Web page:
Toshiba Applies to Join Blu-ray Disc Association

Toshiba announced recently that the company has applied for Blu-ray Disc Association membership. In addition, it declared its plans to introduce Blu-ray supported products. This announcement is surprising, since originally Toshiba opposed the Blu-ray format, as it tried to promote the rival HD-DVD format two years ago.
The Blu-ray disk logo
The Blu-ray logo

Two years ago, two new technologies were released: HD-DVD and Blu-ray. Both offer high-density discs that enable producers to distribute high-quality movies and music. Users could use either format to store data on high-capacity portable media. During that time, some companies have sided with the HD-DVD format, led by Toshiba, and others took sides with the Blu-ray format, created by the Blu-ray Disc Association (BDA). Although Toshiba has announced its intentions to develop Blu-ray products a month ago, this latest BDA application formally ends the rivalry between the two high-capacity formats.

The Blu-ray disc offers 25GB of storage (single layer) or 50GB storage (dual-layer), while HD-DVD offers 15GB of storage (30GB dual-layer). However, the technical specifications were not the main reason for Toshiba’s recede; according to the company’s statement, in light of recent growth in digital devices supporting the Blu-ray format, combined with market demand from consumers and retailers alike, it decided to join the BDA. The numbers confirm it: as of August 2009, more than 2500 Bly-ray titles are available in the United States and Canada. In comparison, large labels such as Warner Brothers give their consumers the option to upgrade HD-DVD titles into Blu-ray.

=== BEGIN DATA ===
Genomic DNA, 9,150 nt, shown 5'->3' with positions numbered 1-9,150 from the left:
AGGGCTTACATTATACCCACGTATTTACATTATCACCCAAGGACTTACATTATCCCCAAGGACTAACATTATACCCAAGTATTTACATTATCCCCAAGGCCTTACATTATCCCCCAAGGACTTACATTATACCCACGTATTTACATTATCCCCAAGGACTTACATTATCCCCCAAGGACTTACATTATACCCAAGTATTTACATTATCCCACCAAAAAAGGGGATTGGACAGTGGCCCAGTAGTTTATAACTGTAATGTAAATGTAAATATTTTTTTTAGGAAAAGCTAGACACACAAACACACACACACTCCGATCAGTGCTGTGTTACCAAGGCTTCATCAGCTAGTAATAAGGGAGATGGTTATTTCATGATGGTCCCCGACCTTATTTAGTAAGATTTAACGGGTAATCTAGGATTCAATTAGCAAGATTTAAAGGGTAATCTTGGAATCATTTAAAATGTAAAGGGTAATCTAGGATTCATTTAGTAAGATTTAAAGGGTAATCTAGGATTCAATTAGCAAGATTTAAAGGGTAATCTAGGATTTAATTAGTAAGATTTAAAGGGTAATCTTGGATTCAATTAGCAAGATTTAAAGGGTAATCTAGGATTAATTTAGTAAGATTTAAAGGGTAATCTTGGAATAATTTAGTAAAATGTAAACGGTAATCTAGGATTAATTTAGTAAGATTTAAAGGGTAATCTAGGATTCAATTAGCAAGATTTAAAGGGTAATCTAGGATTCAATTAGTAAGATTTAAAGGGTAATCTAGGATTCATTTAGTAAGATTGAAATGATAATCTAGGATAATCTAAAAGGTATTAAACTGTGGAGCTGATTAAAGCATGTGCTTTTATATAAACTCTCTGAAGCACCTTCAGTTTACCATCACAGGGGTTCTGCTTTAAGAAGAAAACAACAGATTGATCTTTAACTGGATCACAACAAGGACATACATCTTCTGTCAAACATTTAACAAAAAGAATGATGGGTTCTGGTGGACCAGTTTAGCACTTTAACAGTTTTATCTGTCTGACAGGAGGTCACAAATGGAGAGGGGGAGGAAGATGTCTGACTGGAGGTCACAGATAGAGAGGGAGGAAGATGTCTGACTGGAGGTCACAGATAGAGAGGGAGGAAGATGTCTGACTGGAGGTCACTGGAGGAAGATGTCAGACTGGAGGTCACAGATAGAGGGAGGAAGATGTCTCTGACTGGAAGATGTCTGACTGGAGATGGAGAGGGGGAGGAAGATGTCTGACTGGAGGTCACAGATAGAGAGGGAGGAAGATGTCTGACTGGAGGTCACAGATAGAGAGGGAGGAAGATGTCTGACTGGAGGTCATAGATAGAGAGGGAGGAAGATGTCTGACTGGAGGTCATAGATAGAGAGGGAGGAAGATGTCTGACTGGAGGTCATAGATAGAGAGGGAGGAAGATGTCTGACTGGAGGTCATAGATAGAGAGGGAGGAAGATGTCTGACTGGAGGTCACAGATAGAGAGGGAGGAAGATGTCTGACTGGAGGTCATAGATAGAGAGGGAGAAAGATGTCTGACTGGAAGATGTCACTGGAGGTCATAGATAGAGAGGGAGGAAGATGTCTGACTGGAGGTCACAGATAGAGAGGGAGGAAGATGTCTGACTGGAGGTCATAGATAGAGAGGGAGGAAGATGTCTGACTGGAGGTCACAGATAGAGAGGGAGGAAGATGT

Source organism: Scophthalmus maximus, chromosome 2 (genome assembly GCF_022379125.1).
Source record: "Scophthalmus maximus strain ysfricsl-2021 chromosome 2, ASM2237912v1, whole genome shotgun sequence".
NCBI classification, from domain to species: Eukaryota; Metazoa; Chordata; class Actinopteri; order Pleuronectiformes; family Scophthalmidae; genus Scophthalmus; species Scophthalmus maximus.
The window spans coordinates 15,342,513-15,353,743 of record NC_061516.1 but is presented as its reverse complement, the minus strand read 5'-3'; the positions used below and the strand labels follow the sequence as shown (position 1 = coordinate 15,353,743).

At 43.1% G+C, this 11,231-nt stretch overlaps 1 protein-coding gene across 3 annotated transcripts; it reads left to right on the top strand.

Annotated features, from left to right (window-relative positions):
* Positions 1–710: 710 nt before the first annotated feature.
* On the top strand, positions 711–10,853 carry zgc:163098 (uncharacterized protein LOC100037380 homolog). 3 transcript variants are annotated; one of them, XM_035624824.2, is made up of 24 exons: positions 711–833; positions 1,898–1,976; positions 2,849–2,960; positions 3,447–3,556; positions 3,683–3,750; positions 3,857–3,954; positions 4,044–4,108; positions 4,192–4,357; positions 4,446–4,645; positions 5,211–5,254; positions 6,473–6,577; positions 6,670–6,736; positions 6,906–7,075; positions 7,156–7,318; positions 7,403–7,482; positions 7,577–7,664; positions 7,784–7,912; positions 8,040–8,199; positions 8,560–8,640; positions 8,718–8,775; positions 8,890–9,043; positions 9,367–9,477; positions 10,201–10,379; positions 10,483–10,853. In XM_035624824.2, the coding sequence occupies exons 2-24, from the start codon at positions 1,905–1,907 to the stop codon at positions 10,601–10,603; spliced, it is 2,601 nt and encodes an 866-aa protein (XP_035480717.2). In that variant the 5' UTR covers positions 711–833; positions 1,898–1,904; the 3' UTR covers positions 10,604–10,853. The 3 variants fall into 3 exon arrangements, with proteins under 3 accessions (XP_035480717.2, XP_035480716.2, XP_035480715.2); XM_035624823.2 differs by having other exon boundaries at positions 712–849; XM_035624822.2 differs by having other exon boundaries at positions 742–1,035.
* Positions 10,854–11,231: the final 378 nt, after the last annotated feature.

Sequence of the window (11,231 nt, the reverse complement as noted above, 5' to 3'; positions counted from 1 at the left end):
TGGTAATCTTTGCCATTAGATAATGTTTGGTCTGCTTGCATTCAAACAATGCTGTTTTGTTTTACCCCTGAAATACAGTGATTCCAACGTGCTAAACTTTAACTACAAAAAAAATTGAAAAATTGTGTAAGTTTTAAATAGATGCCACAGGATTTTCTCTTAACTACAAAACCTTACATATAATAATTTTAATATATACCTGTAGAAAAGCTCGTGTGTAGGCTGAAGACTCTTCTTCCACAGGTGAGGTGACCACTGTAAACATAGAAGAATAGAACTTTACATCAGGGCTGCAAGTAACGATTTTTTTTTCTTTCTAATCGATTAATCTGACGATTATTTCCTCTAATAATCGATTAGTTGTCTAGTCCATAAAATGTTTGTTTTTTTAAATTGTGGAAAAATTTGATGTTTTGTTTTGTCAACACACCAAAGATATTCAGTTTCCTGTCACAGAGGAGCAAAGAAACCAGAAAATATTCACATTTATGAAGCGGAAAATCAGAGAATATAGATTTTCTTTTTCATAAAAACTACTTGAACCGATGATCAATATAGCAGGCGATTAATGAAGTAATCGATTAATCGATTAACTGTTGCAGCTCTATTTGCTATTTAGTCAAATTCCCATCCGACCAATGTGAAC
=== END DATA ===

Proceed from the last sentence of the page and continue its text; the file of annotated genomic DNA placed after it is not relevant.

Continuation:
The details of Toshiba’s future products, including time of regional launches, were not disclosed. For the time being, the company decided to remain indeterminate, saying that they “will make announcements in due course.” It might not be a wise choice, since some potential, impatient consumers might choose to buy rival products instead of waiting for Toshiba’s devices.

TFOT has previously covered the Quad Interface Blu-Ray External Drive, made by Other World Computing, and Mempile, a revolutionary optical-storage technology that allows one terabyte (1000GB) of date to be stored on a single disc. Another related TFOT story is the Toshiba 512GB SSD Drive, exhibited during CES 2009.

For more information about Toshiba’s announcement, see their press release.

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